At 17:06 +0100 3/20/08, TSa wrote: >BTW, do we have a unary multiplikative inversion operator? >That is 1/ as prefix or **-1 as postfix? Perhaps .inv as method? >Do we have .neg for additive inversion?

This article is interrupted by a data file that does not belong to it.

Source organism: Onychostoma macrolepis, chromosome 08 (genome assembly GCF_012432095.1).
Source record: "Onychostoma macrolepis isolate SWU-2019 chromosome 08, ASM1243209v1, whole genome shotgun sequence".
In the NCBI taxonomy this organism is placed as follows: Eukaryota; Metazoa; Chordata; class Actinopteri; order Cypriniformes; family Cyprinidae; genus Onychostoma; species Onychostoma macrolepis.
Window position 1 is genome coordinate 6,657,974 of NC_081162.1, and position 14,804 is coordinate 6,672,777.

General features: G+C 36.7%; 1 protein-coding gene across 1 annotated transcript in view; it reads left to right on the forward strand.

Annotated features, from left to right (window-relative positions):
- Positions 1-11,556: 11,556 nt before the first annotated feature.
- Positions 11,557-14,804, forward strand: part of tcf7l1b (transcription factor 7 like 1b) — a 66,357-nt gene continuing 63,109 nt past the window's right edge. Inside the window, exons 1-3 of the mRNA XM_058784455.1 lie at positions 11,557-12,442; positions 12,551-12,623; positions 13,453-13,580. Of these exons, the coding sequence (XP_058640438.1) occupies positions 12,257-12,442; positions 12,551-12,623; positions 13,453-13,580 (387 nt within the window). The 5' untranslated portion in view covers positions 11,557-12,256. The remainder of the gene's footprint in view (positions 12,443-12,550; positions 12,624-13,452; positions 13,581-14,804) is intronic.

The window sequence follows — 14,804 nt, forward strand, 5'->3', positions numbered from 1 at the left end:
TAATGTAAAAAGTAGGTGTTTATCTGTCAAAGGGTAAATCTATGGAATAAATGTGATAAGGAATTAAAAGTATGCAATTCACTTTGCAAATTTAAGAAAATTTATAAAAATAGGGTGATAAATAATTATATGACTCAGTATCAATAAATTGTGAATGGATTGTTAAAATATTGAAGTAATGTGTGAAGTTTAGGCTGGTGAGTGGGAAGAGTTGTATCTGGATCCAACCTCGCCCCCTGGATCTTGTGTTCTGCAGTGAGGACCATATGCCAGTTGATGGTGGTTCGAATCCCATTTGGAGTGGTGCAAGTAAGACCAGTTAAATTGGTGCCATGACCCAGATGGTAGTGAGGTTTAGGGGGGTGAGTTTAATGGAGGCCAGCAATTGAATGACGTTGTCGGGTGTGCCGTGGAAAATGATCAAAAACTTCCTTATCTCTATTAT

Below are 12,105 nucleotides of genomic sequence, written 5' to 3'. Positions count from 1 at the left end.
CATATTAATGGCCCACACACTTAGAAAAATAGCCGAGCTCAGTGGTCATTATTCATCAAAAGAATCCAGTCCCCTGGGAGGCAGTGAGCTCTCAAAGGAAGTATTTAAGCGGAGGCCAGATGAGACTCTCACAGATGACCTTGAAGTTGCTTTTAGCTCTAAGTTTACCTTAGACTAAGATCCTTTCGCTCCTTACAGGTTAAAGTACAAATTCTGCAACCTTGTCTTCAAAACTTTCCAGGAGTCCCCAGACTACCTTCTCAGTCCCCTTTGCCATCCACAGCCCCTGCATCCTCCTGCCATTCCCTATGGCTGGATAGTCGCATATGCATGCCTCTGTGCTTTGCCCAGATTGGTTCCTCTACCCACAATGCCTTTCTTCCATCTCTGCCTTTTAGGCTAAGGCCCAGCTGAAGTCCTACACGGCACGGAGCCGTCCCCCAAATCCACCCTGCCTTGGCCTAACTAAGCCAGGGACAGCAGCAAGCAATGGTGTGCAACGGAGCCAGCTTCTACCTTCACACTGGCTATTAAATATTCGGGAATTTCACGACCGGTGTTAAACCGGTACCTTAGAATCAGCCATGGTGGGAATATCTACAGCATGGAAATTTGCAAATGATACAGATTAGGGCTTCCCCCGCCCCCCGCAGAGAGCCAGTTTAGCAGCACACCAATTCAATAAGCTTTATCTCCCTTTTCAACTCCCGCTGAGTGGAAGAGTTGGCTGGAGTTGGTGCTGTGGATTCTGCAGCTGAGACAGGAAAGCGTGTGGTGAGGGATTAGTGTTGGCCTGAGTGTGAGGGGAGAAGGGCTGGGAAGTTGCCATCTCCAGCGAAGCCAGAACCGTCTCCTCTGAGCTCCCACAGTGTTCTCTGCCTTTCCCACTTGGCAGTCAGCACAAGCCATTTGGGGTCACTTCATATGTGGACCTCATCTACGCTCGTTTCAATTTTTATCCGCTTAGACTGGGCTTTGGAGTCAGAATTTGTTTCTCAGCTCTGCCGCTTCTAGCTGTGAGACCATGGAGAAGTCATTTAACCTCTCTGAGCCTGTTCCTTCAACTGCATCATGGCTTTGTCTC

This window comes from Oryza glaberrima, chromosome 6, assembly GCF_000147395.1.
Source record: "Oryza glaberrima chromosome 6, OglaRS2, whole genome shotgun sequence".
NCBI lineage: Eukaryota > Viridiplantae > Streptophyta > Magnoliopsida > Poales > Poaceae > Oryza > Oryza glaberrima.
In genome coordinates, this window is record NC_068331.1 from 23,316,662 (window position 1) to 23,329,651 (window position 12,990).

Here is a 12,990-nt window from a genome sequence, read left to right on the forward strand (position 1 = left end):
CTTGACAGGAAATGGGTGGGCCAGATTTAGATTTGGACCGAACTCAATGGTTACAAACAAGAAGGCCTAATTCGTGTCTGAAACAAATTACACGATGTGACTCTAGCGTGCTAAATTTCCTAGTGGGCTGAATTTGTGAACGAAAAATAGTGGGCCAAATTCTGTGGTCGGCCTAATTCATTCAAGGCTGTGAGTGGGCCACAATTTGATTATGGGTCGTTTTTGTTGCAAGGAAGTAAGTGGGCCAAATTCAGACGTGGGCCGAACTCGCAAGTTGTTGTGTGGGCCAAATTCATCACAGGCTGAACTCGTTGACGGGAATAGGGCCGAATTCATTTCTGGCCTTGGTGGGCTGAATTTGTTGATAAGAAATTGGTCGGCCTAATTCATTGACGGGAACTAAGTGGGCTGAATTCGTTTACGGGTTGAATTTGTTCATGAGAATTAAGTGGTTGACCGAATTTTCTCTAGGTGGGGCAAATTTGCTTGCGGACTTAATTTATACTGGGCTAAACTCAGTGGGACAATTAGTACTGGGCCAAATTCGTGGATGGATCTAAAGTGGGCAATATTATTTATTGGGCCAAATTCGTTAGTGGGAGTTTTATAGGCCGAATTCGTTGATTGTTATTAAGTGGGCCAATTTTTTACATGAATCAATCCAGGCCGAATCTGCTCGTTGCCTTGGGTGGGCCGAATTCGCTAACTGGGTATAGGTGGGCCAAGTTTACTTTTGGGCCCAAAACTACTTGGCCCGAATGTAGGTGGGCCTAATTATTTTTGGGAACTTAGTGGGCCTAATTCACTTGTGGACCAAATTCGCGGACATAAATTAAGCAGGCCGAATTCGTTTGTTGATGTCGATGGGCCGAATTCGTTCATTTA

There certainly is the unary minus even though it is badly interpreted in some languages, thankfully NOT including perl 5. Don't even think about parsing = -$x**2; so that it returns a positive result. Perl 5 handles it by assigning a higher precedence to ** than to addition. The real fact is that the minus sign in the above formula just isn't a unary minus in chalkboard algebra. = $a - $b - f($x); when $a is known to by identically equal to $b should be the same as = 0 - f($x); or just = - f($x); which happens easily with pencil and paper. Don't allow it to become = f(-$x); ## wrong! even if the f() is really written as $x**2 or has some other postfix operation - inversion - that's considered a function by a mathematician. ***** At 15:01 +0100 3/20/08, TSa wrote: >BTW, operator overloading does not allow to change the precedence, >associativity and commutativity of the operator because these are >parser features. A vector on the chalkboard can be a row or a column but in a computer it's an ordered list with the vertical or horizontal order of the components residing only in the mind of the programmer. Multiplying a vector by a matrix implicitly indicates that the vector is a row. Multiplying a matrix by a vector implies a column vector and the results are quite different. =$vector * $matrix; is probably well handled in a overloading method because the order implies the rowness or columnness of the vector but it could get confused by a parser that has its own ideas about precedence and commutativity. -- --> From the U S of A, the only socialist country that refuses to admit it. <--